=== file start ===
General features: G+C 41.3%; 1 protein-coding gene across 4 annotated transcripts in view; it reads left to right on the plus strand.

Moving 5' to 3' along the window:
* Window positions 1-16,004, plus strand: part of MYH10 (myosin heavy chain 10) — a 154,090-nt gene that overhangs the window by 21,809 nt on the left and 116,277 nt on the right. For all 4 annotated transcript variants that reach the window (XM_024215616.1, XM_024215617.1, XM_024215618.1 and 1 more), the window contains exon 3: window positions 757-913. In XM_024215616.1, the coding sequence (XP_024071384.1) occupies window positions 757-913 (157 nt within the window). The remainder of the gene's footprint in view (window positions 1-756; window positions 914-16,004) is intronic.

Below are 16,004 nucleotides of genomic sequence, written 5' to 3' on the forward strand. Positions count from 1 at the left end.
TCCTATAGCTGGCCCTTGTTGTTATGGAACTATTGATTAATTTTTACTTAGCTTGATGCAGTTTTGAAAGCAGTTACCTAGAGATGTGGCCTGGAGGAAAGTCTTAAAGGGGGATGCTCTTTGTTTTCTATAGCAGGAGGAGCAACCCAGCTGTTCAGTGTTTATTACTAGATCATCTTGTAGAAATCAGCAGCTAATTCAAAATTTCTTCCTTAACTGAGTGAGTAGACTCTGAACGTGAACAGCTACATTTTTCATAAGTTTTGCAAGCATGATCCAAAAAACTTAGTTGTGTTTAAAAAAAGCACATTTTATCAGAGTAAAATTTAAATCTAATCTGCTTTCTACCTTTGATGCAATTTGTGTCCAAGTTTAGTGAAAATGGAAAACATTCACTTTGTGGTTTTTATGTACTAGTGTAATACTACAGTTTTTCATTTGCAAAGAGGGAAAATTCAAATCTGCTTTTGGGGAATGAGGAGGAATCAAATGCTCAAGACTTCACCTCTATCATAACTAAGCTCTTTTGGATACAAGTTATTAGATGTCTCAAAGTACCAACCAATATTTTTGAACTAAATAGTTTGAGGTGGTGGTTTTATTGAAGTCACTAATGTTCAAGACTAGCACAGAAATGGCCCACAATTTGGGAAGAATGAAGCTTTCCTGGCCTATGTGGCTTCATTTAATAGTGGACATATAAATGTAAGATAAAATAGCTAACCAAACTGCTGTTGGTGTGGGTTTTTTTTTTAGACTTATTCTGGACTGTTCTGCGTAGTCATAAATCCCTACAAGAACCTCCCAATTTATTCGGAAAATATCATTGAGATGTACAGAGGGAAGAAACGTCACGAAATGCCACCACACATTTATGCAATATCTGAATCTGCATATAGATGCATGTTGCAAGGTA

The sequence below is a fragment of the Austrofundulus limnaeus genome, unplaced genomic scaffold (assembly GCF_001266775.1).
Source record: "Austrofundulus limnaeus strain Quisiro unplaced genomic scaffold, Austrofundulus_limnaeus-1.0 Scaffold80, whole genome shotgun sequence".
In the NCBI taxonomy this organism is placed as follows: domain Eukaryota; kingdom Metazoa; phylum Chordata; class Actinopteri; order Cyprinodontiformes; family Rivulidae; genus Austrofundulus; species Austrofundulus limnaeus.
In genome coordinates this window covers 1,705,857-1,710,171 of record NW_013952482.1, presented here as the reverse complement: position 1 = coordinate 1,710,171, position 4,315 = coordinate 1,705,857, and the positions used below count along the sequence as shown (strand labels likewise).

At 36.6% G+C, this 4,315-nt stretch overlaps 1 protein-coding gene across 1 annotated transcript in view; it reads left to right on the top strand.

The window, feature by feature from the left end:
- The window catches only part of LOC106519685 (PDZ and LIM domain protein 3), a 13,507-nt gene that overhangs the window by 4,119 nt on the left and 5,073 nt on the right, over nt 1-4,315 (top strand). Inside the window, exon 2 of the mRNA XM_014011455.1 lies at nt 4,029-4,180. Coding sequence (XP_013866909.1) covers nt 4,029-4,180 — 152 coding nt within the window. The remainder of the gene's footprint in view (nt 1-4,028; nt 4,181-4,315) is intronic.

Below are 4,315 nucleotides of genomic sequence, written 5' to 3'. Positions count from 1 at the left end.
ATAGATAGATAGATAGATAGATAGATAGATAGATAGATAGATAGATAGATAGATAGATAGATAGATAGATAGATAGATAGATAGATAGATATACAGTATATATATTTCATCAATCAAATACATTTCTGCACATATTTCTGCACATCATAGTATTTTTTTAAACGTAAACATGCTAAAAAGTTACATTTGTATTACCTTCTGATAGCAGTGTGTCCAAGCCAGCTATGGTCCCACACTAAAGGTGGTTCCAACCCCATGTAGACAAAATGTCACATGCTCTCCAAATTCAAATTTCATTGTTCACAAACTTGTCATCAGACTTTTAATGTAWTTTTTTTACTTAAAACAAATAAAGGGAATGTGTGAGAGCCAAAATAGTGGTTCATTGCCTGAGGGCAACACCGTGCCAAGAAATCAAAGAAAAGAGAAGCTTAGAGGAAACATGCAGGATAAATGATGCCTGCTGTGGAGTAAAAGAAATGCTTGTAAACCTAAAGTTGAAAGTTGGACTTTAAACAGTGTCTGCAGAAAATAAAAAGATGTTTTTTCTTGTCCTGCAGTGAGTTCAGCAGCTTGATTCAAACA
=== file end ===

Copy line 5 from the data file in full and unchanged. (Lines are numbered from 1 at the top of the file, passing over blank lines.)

TCCTATAGCTGGCCCTTGTTGTTATGGAACTATTGATTAATTTTTACTTAGCTTGATGCAGTTTTGAAAGCAGTTACCTAGAGATGTGGCCTGGAGGAAAGTCTTAAAGGGGGATGCTCTTTGTTTTCTATAGCAGGAGGAGCAACCCAGCTGTTCAGTGTTTATTACTAGATCATCTTGTAGAAATCAGCAGCTAATTCAAAATTTCTTCCTTAACTGAGTGAGTAGACTCTGAACGTGAACAGCTACATTTTTCATAAGTTTTGCAAGCATGATCCAAAAAACTTAGTTGTGTTTAAAAAAAGCACATTTTATCAGAGTAAAATTTAAATCTAATCTGCTTTCTACCTTTGATGCAATTTGTGTCCAAGTTTAGTGAAAATGGAAAACATTCACTTTGTGGTTTTTATGTACTAGTGTAATACTACAGTTTTTCATTTGCAAAGAGGGAAAATTCAAATCTGCTTTTGGGGAATGAGGAGGAATCAAATGCTCAAGACTTCACCTCTATCATAACTAAGCTCTTTTGGATACAAGTTATTAGATGTCTCAAAGTACCAACCAATATTTTTGAACTAAATAGTTTGAGGTGGTGGTTTTATTGAAGTCACTAATGTTCAAGACTAGCACAGAAATGGCCCACAATTTGGGAAGAATGAAGCTTTCCTGGCCTATGTGGCTTCATTTAATAGTGGACATATAAATGTAAGATAAAATAGCTAACCAAACTGCTGTTGGTGTGGGTTTTTTTTTTAGACTTATTCTGGACTGTTCTGCGTAGTCATAAATCCCTACAAGAACCTCCCAATTTATTCGGAAAATATCATTGAGATGTACAGAGGGAAGAAACGTCACGAAATGCCACCACACATTTATGCAATATCTGAATCTGCATATAGATGCATGTTGCAAGGTA